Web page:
Susan Santone and incoming SJSU President Mohammad Qayoumi. Photo by Michelle Terris.
By Pat Lopes Harris, Media Relations Director
Especially in Silicon Valley, we all know we need to produce more scientists and engineers to lead the way in developing a sustainable way of life. The question is – how? Susan Santone might have the answer.
The driving force behind Michigan-based Creative Change Educational Solutions headlined the “Educating for Sustainability” conference May 3 at SJSU.
The conference was extremely well received, with over 50 participants including educators from as far away as the Monterey Bay Aquarium.
The genius of Santone’s approach is it is comprehensive (did you know women in rural Africa spend more than 25 percent of their day carrying water?) while being effective.
Santone’s goal is to affect positive change while increasing student achievement in science, technology, engineering and math, known in academic circles as STEM education.
Santone found the Silicon Valley crowd “acutely aware of the needs and issues surroundings sustainability and STEM education … because of the location and the historic role of STEM in the region.”
“At the same time,” she continued, “the event echoed common themes I’ve found everywhere, from rural Minnesota to urban New York: People have a deep concern about our shared future and the type of world we will leave our children.”
The SJSU Connection
The event was funded in part by Chevron and hosted by the Bay Area Earth Science Institute, within the College of Science. BAESI provides professional development opportunities for teachers in grades 4-12.
BAESI Co-Director Ellen Metzger met Santone while searching for new materials for her master’s in science education students.
Incoming SJSU President Mohammad Qayoumi opened the conference by emphasizing no other region of the world is better positioned to lead the move from oil to alternative fuels than Silicon Valley.
Qayoumi noted the transition will take a huge amount of innovation and entrepreneurialism from a wide range of college-educated professionals, just the sort of people produced by SJSU.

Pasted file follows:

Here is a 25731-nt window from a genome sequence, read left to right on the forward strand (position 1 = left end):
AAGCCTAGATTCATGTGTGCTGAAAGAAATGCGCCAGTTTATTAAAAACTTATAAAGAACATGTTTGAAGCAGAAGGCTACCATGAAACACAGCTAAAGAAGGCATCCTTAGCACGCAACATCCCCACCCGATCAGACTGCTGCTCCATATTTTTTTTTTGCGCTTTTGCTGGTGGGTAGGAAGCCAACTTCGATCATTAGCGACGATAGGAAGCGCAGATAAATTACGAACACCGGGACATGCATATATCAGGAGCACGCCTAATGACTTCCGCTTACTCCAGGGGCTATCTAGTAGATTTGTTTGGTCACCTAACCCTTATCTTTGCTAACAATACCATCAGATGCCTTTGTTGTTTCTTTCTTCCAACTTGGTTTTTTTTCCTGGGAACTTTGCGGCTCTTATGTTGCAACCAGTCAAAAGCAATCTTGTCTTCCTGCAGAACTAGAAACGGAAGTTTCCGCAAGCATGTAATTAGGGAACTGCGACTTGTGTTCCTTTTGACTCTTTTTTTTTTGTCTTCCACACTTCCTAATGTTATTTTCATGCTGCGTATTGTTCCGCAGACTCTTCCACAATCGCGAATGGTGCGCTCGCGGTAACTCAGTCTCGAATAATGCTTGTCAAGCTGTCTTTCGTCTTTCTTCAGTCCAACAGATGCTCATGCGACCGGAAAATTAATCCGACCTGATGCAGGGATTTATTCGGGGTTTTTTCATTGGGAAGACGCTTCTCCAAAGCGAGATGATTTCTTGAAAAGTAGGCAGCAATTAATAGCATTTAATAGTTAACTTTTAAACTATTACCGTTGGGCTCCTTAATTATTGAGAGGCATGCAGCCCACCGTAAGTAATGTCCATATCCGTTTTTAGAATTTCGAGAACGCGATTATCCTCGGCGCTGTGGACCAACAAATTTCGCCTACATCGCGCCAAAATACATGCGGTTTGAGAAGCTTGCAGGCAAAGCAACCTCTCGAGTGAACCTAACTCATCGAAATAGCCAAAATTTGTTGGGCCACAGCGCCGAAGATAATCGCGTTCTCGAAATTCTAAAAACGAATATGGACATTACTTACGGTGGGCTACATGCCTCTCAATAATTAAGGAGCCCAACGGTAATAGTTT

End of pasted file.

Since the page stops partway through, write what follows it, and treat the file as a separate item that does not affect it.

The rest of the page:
In her opening marks, SJSU Sustainability Director Katherine Cushing shared the story of a San Francisco teacher and SJSU alumna who incorporated sustainability into her math class curriculum.
So for example, instead of solving polynomial equations in the abstract, students used such work as a tool to arrive at solutions for real world environmental issues.
“This approach really can work toward improving student achievement,” said Cushing, noting the students’ test scores improved.
On that positive note, participants literally rolled up their sleeves and got to work on group projects that demonstrate the classroom curriculum developed by Santone.
Afterwards, Bellarmine College Preparatory Science Department Chair Patrick Adams found much to contemplate while returning to work.
“As I was riding my bike back to Bellarmine after the conference, I was struck by how incredibly important opportunities like attending this conference and meeting with a broad cross-section of the community are for educators and planners,” Adams said. “We all spend lots of time working on our own projects and we all have very busy lives but this time to share our ideas and struggles is critical to our collaboration and growth.
“The second ‘big idea’ that I took with me was the inclusion of the creative arts in the STEM model. Thinking about Science, Technology, Engineering and Math without including the ‘A’ for Arts would fail to recognize the absolute need for creativity, imagination and expression that will be required in order to teach for sustainability and move our entire global community toward a truly sustainable future. “